The more state authority can help against escalating corona aggression

Prime Minister Rutte sometimes seems surprised that the people are not taking sufficient responsibility for the corona virus. They’re not toddlers who should tell you what to do, he says. But when the Dutch start talking to each other about following the rules, things are not always so mature. An Amsterdam bus driver was thrown in the aisle this week because of a discussion about a mouth mask and got one foot on the neck, supermarket employees are snubbed for a clean trolley, a Staphorster church received death threats, the windows of the dance school of Viruswaarheid frontman Willem Engel were and the car of singer Famke Louise was beaten because she stated: #ikdoenietmeermee. Would this have happened if people had been given clearer instructions?

According to political philosopher Gijs van Oenen (Erasmus University), taking tougher measures against the corona virus, which are mandatory and apply everywhere in the country, would primarily have a symbolic function, according to political philosopher Gijs van Oenen (Erasmus University). “Because what we are struggling with is that so much is unknown about which measures work and which don’t.” Moreover, says Rutger Claassen, professor of political philosophy (Utrecht University), the cabinet also knows that many measures simply cannot be enforced. “So you can’t go further than giving compelling advice.”

‘Liberalism is not an ideology that is against rules’

It is not the case, both think, that the Netherlands is taking less far-reaching measures about masks, closing times, staying indoors or social bubbles because Rutte is a liberal. Claassen: “Liberalism is not an ideology that is against rules. It is always about having as many rules as necessary to achieve an equal degree of freedom for everyone. The key question is whether stricter measures are needed for public order. And if you then point out the current violence against bus drivers or healthcare personnel, I think that should be punished rather than a new measure. ”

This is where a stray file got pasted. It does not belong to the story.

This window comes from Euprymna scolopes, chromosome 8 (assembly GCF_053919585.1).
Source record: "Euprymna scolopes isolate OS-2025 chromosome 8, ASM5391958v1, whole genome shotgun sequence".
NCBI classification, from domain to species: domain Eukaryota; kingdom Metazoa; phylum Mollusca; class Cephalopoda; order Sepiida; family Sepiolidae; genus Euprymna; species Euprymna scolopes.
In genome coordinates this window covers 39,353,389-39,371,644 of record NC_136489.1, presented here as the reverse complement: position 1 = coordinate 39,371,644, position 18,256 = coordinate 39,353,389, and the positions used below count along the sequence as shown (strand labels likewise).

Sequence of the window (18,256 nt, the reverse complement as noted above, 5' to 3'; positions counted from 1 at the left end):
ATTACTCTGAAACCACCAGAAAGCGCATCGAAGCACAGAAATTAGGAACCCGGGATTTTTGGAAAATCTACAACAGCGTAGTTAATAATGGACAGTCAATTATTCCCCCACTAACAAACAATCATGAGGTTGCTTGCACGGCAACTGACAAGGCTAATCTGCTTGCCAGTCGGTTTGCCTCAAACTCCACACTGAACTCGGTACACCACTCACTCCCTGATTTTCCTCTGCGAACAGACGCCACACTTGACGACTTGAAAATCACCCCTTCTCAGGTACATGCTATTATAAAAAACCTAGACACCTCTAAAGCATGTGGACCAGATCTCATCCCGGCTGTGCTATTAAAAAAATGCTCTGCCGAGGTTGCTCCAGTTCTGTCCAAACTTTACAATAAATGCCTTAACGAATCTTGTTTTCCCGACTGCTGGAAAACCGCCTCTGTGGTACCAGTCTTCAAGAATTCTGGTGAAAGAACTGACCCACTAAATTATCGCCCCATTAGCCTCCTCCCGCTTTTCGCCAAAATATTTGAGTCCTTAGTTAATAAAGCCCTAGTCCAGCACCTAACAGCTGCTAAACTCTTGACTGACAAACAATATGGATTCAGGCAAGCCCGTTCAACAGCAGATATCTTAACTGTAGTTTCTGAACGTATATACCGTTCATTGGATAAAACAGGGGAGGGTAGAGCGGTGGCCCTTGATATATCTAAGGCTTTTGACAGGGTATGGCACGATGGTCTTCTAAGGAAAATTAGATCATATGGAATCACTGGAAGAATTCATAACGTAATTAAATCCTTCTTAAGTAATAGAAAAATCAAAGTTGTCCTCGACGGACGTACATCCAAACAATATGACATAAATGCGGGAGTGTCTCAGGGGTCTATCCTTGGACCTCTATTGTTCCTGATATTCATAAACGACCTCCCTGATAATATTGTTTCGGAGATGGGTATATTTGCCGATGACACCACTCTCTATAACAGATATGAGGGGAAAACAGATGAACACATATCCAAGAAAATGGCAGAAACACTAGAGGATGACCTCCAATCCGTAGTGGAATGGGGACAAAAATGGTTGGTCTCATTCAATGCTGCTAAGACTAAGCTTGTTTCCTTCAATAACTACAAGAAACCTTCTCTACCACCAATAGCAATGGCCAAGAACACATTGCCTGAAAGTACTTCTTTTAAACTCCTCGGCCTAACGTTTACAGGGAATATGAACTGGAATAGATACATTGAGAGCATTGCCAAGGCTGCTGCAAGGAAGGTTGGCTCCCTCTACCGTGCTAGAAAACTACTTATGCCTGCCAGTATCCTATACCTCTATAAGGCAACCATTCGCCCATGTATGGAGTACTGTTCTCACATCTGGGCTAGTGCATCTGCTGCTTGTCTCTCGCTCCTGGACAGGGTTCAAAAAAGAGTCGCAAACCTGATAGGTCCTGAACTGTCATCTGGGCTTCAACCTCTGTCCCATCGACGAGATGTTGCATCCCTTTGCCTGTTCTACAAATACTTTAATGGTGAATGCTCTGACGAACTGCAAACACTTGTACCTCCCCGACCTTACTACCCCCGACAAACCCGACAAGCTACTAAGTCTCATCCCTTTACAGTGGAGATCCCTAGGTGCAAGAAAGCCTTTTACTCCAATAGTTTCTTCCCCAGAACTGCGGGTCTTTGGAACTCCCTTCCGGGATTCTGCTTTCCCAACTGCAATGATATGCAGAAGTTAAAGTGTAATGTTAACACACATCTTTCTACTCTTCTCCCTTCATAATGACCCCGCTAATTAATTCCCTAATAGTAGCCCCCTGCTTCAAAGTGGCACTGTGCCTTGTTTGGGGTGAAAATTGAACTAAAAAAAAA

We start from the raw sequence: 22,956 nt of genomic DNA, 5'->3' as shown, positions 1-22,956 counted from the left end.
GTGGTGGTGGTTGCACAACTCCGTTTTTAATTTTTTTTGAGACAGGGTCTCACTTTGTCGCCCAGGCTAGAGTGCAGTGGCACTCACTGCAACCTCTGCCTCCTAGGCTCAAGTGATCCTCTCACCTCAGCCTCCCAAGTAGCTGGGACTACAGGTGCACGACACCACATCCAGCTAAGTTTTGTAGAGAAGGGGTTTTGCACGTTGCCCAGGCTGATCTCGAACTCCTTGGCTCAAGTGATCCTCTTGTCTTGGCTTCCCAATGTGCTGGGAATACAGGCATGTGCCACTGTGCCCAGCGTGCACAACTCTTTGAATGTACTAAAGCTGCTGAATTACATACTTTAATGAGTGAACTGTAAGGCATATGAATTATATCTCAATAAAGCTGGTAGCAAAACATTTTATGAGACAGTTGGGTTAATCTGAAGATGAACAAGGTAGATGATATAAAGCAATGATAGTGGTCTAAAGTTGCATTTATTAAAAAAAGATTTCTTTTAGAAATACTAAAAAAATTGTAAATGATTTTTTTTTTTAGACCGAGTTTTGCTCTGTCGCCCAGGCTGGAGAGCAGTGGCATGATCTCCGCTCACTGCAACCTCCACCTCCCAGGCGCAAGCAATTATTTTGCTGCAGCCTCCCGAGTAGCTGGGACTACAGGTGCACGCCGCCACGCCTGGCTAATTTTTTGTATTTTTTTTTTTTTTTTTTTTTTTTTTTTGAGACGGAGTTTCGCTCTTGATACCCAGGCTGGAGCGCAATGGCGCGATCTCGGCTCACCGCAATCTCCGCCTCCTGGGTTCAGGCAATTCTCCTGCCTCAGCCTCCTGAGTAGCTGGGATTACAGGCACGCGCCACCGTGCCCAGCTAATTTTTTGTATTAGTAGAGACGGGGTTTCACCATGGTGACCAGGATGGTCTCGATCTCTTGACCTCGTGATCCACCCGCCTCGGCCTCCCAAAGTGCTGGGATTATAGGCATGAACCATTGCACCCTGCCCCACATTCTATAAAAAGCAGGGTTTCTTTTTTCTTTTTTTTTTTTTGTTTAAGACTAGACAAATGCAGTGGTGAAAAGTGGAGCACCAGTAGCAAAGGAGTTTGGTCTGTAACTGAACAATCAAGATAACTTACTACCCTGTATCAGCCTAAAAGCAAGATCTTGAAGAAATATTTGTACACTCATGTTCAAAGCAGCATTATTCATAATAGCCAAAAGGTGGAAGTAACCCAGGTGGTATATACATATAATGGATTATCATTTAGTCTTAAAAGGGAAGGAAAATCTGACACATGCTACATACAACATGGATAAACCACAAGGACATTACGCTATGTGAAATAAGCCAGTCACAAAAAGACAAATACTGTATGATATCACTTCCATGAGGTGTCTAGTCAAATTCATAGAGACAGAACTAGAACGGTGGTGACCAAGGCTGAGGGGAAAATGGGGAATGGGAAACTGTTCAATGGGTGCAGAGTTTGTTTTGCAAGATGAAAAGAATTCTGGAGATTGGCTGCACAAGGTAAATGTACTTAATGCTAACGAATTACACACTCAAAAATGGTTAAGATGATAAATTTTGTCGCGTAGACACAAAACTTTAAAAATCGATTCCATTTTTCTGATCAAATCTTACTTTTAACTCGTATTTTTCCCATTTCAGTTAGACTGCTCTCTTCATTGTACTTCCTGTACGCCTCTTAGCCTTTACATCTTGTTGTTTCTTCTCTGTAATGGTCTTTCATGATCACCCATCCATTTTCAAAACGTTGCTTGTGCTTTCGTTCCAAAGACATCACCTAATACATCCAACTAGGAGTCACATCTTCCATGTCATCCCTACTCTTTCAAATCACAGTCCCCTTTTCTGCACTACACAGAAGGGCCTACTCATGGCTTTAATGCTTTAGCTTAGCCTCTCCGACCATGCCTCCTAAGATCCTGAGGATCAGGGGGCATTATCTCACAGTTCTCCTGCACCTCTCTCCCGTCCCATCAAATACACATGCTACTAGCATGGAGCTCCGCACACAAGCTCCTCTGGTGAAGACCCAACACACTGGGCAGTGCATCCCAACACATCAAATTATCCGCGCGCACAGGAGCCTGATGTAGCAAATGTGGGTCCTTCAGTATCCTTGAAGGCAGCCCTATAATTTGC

“Liberalism is averse to paternalism and therefore always places the individual responsibility of the citizen above regulation by the state,” says Leiden professor of political philosophy Paul Nieuwenburg. “Of course this can have unwanted effects in some situations. The violent incidents are an example of this. However, it will only become alarming when these incidents become structural in nature. ” The municipal transport company in Amsterdam thinks that the time has already come. Despite the fact that the mask has been mandatory in public transport for months, dozens of heated discussions arise about it every week. The GVB requires a general duty of masking to remove any ambiguity.


Luuk van Middelaar, political philosopher and professor in Leiden, believes that there is a dangerous leap if people take the law into their own hands and become violent. Even after seven months, the government underestimated the physical fear and emotion that the pandemic aroused on both sides. It is more than a difference of opinion about the layout of the public space; people feel touched, physically threatened, by the disease. Conversely, on the side of the virus insane, it is not for nothing that the mouth mask is the stumbling block, that necessary but very physical, tangible restriction of freedom. The elementary emotions that all this evokes do indeed require stronger and unambiguous state authority. ”

Where did an aggressive battle over the corona measures flare up?

1. Girl Louise and Diederik Gommers

Influencer and singer Famke Louise turned under pressure from death threats, hatemail and destruction after her meeting with IC doctor Diederik Gommers on the TV program ‘Jinek’: she removed her video #ikdoenietmeermee and started a campaign with Gommers for her large crowd to educate followers about the virus. She thinks mouth masks are cool and she is now going to market them herself. The proceeds will go to charity. The fuss about her video broke her mentally, she told RTL Boulevard. Fortunately, Gommers supported her ‘sweetly’ in the following days.